Here’s the subtitle that goes with the above title: A Notre Dame professor claims that sustained early Christian persecution is a myth.
This news item has gotten some coverage in recent days and no doubt many Christians found the timing interesting. In an era that has seen more reporting than ever about modern-day persecution of Christians — we’re now supposed to believe that no such persecution took place in earlier times when barbarism had fewer restraints.
N. Clayton Croy, a professor of New Testament at Trinity Lutheran Seminary in Columbus in Ohio, has taken on Candida Moss, professor of New Testament and Early Christianity at the University of Notre Dame, and author of “The Myth of Persecution: How Early Christians Invented a Story of Martyrdom.” It’s a book, Croy says, “that is sure to enthuse some readers and enrage others”:
The thesis is evident in the title, and the topic is one on which Moss is well-qualified to write. She has previously written two academic books on early Christian martyrdom (one being a revision of her Yale dissertation) as well as a raft of scholarly articles.
The book’s introduction reveals that the author’s concerns are not solely historical. Moss begins with the story of the New Year’s Day (2011) bombing of a Coptic Church in Alexandria, Egypt, a violent act that ended the lives of over twenty worshipers and injured nearly a hundred more. Moss notes that the victims were soon declared martyrs and that, rather than turning the other cheek, the Christian community became “militarized,” as the incident came to be seen in the context of a two-thousand-year-old religious conflict. Moss’s concern is that the rhetoric of persecution “legitimates and condones retributive violence.” The foundation of that rhetoric, the “myth,” goes far beyond modern attacks against Coptic Christians; it is rooted in a narrative that begins with the early church. But according to Moss, this rhetoric lacks justification, and “the purpose of this book is to show that the foundations for this idea [sustained early Christian persecution] are imaginary.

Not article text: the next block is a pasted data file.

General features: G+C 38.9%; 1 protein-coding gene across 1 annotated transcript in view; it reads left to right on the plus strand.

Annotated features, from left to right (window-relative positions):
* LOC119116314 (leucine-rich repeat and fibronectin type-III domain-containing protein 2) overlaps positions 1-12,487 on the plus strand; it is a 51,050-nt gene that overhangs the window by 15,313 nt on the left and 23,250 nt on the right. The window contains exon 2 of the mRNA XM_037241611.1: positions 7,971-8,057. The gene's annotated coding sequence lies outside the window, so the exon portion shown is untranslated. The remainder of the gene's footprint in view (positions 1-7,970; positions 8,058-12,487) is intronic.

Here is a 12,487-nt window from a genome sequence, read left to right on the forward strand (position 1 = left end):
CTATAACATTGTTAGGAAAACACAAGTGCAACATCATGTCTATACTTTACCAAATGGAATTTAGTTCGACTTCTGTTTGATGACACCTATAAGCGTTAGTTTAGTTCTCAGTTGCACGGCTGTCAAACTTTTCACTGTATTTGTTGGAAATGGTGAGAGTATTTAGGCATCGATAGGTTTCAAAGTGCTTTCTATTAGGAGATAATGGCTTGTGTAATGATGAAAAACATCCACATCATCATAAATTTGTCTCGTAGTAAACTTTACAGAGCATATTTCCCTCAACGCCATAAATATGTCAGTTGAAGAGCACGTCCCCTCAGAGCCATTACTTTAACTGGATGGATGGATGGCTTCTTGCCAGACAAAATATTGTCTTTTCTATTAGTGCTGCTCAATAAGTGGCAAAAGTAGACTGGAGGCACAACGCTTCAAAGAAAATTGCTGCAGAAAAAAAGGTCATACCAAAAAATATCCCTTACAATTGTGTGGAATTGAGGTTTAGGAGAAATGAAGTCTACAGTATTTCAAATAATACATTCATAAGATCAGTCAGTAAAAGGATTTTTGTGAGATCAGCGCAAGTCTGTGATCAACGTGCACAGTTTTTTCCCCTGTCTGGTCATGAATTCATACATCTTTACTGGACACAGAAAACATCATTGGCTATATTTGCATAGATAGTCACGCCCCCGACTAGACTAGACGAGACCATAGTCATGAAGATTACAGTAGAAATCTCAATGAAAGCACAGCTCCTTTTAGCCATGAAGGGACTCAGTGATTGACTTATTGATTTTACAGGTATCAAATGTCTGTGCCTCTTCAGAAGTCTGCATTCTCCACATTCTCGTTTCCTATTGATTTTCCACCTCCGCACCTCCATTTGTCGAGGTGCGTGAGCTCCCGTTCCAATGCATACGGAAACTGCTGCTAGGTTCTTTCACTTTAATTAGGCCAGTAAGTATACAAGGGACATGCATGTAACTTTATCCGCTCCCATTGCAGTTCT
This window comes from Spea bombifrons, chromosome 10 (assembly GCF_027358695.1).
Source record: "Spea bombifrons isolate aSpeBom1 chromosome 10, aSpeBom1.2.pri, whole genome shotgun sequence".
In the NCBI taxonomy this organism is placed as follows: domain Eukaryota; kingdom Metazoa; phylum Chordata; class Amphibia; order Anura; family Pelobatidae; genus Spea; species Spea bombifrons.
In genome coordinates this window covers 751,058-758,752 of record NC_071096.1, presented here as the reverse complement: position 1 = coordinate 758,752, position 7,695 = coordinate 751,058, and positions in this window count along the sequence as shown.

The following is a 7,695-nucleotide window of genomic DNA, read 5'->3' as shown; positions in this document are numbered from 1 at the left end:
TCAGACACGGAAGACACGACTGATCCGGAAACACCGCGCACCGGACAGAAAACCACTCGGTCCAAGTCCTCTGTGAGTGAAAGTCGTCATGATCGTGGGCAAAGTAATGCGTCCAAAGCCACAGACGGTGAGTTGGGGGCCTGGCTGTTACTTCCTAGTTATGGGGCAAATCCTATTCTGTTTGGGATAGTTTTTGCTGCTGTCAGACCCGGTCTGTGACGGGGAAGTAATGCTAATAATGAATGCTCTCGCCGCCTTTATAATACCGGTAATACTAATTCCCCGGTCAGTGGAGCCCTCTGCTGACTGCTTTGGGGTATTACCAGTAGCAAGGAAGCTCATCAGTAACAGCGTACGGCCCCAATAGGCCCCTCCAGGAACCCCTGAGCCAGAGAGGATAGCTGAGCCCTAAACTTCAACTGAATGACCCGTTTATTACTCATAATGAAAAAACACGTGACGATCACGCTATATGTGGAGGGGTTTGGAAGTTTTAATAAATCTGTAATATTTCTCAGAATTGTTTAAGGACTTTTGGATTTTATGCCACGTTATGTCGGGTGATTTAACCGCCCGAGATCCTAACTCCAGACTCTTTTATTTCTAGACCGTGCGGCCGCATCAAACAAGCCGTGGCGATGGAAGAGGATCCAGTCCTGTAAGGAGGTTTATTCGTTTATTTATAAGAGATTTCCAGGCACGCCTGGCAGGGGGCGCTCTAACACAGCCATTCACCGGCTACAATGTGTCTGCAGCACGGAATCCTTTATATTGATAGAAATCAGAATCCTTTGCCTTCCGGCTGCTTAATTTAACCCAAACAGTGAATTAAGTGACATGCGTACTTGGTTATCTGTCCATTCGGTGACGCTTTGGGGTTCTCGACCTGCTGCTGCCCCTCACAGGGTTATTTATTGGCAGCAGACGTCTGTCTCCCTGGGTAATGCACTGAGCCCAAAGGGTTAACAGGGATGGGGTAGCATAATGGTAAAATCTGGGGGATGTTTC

The great thing about articles like this one from Professor Croy is that many people are saved the expense of buying and the time of reading books like Moss’. Here’s Croy:
Despite the author’s considerable erudition, this is a deeply flawed book, a work of revisionist history. One might judge that conservative Christians in the West have sometimes overplayed the persecution card, but they have not created instances of cultural hostility out of whole cloth, and they certainly did not create the “Age of the Martyrs” out of thin air. More important, Moss largely overlooks modern Christianity in the two-thirds world, especially in the Middle East and in Communist states. Here we find not just cultural insensitivity but old-fashioned persecution: arrests, beatings, and decapitations. Exactly one week after the publication of Moss’s book, another book came out: Persecuted: The Global Assault on Christians, authored by Paul Marshall, Lela Gilbert, and Nina Shea. They document persecution in about forty different countries. Moss’s opening story about the bombing of the Coptic Church in Alexandria is part of that reality, but the fact that Moss uses this story to launch a criticism, in effect, of the rhetoric of the Coptic victims rather than the actions of the jihadist perpetrators is grotesque.
Professor N. Clayton Croy’s review can be read at Mercatornet.com.
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